Lorelei and the Laser Eyes Review – A Mastery of Illusions

I’ve never really given much thought to the differences between a labyrinth and a maze. That is, until I played Simogo’s Lorelei and the Laser Eyes. A labyrinth, as I know now, is a singular path, twisting and turning, constantly changing in direction. It invokes the illusion of feeling lost, despite the fact that its path always leads to a center. A maze, on the other hand, has multiple paths, filled with dead ends, wrong turns, and requires trial and error to reach its end. The former can be a meditative and reflective journey for some, while the latter is a trying experience that requires patience and perseverance to see it through. Despite these differences, Lorelei and the Laser Eyes brings them together through mechanics, themes, and narrative. The result is a gaming experience that masterfully interlocks storytelling with design, making it one of Simogo’s finest achievements, and one of the most impressive narrative puzzle games in recent memory.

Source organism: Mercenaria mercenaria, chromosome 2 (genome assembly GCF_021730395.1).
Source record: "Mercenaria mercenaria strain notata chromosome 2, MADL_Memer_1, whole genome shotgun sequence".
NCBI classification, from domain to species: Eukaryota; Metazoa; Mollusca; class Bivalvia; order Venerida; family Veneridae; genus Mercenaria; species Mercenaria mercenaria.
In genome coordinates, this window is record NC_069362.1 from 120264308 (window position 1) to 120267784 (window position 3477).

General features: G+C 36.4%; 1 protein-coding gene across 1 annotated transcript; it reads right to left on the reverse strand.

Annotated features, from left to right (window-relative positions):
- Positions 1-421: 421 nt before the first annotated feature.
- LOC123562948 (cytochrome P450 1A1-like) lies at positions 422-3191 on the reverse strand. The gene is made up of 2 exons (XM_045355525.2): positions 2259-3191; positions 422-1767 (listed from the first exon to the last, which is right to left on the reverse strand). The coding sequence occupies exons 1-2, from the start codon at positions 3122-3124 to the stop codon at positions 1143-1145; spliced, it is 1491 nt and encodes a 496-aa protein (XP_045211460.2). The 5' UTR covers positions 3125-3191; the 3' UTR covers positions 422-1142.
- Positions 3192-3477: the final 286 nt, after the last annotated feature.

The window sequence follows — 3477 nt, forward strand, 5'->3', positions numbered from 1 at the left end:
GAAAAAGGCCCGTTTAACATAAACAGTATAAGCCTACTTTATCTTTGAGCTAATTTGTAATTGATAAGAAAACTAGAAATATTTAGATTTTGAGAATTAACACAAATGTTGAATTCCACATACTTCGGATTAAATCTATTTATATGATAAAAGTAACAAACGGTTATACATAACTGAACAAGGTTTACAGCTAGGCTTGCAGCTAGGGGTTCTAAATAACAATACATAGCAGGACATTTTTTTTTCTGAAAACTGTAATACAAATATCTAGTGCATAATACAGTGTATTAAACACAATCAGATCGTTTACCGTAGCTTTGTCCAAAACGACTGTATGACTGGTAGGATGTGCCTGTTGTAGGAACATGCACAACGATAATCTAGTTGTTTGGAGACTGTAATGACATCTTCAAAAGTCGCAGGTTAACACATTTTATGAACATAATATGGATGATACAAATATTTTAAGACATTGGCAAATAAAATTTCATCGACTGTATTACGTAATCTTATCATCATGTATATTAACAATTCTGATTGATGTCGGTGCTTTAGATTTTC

Lorelei and the Laser Eyes is a psychological horror puzzle game that sent me on a winding journey through a black and white, neon-red-accented hotel, to untangle a mystery that blurred the line between fact and fiction. It is dense with puzzles, heavy on story, but both are interwoven, and that is key to the way it unravels. I was consistently thrown off the path to the truth, led astray in what I perceived as a maze, when in actuality, I was being armed with knowledge that led me through a labyrinth to the game’s heart-wrenching conclusion.

Lorelei and the Laser Eyes
Lorelei and the Laser Eyes

With no setup or direction, the game simply begins. You take control of a suave, sunglasses-wearing, 1960s mod-style dressed woman, standing alone in the woods at night, just outside the historic-looking Hotel Letztes Jahr. Like its main character, you are thrown into this world with no knowledge of who or where you are, or why you’re there. The goal of the game is to find the truth, as said verbatim in the game’s manual, which is found within the world itself as opposed to being accessible by default. This obtuse direction set the tone for the game–foreshadowing that I was going to have to work to understand anything and everything on the journey before me. It pulled me right in, feeding into my natural curiosity and love for mysteries. The discovery of its hidden truths is tracked via a Truth Recovery percentage in the game’s menu. It isn’t long, though, until you find a letter with a vague and mysterious message signed by Renzo Nero explaining that you were invited to be at this hotel, on this date, in the year 1963.